Pressure on for flat sensors

A team of Austrian physicists has developed ultra-thin pressure sensors that can also be processed into sensitive textiles or used as pressure sensors for replacement skin.


A team of Austrian physicists has developed ultra-thin pressure sensors that can also be processed into sensitive textiles. Possible applications include ultra-thin microphones, pressure sensors for replacement skin, and interactive clothing.



The researchers used pressure sensitive foils known as ferroelectrets, which generate an electrical signal in reaction to pressure, to pass a signal to switch thin-film transistors. In combination, these made ultra-thin, pressure-sensitive switches that have a range of potential applications as a result of their sensitivity and low production costs.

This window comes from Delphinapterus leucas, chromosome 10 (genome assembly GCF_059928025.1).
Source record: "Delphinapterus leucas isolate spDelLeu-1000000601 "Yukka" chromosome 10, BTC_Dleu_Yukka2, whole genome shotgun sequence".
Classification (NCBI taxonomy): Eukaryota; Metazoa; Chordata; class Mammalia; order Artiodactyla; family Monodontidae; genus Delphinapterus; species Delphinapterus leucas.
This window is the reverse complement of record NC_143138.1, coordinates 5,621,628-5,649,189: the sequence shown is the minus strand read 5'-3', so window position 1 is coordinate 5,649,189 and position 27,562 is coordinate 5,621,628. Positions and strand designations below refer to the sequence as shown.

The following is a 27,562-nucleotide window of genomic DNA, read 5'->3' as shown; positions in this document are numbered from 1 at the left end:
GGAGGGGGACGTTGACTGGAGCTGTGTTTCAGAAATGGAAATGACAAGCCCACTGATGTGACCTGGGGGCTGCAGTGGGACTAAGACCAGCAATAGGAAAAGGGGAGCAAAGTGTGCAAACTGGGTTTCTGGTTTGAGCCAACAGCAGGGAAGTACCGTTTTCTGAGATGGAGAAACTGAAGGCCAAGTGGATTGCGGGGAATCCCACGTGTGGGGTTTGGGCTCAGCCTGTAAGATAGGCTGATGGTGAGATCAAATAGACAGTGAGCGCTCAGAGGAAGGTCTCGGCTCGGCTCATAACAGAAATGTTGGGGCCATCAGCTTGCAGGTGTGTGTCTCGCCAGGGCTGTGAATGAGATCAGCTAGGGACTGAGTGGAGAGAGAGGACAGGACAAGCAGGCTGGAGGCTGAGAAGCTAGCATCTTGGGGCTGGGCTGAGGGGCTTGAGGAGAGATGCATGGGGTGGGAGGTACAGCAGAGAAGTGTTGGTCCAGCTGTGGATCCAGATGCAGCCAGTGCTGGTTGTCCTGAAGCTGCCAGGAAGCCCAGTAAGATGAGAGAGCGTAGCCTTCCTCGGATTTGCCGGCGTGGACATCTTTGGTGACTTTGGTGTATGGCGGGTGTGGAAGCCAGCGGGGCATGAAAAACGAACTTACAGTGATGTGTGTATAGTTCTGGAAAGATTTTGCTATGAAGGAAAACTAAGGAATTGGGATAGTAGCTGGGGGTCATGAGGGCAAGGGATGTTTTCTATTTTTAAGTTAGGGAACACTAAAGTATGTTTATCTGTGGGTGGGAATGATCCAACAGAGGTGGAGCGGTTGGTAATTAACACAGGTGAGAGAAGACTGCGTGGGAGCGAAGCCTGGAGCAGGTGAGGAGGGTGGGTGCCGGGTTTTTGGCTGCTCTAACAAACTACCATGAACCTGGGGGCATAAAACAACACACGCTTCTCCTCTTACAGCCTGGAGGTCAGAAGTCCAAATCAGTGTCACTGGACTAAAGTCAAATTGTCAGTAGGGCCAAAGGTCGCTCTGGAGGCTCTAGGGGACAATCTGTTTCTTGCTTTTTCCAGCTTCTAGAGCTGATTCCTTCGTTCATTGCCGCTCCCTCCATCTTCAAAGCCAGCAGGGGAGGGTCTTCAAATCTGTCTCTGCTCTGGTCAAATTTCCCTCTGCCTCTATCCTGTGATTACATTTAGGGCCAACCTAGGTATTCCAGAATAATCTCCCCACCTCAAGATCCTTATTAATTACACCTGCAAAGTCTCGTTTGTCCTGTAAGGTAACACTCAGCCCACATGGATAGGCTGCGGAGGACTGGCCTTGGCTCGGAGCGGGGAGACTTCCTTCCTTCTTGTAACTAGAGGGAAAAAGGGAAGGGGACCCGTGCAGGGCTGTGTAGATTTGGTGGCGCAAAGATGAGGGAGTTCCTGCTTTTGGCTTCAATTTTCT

‘The key factor is the correct coating of the components,’ said project manager Prof. Siegfried Bauer from the Institute of Experimental Physics at the JohannesKeplerUniversity in Linz. ‘We applied a propylene foam over a TFT on a polyimide base. These are the type of TFTs we know from flat screens.’



The polymer propylene foam forms the sensor. When pressed, the differently charged sides of the individual cavities in the foam converge and produce an electrical signal.



‘The great thing about this combination is that the transistor switches only temporarily. If the pressure on the propylene layer decreases, the transistor reverts to its original state. Previously similar experiments only created permanent switching of the transistor. The transistor did not revert to its original state. That is naturally not ideal for a pressure sensor. It would still generate a signal even if the pressure were released,’ Bauer said.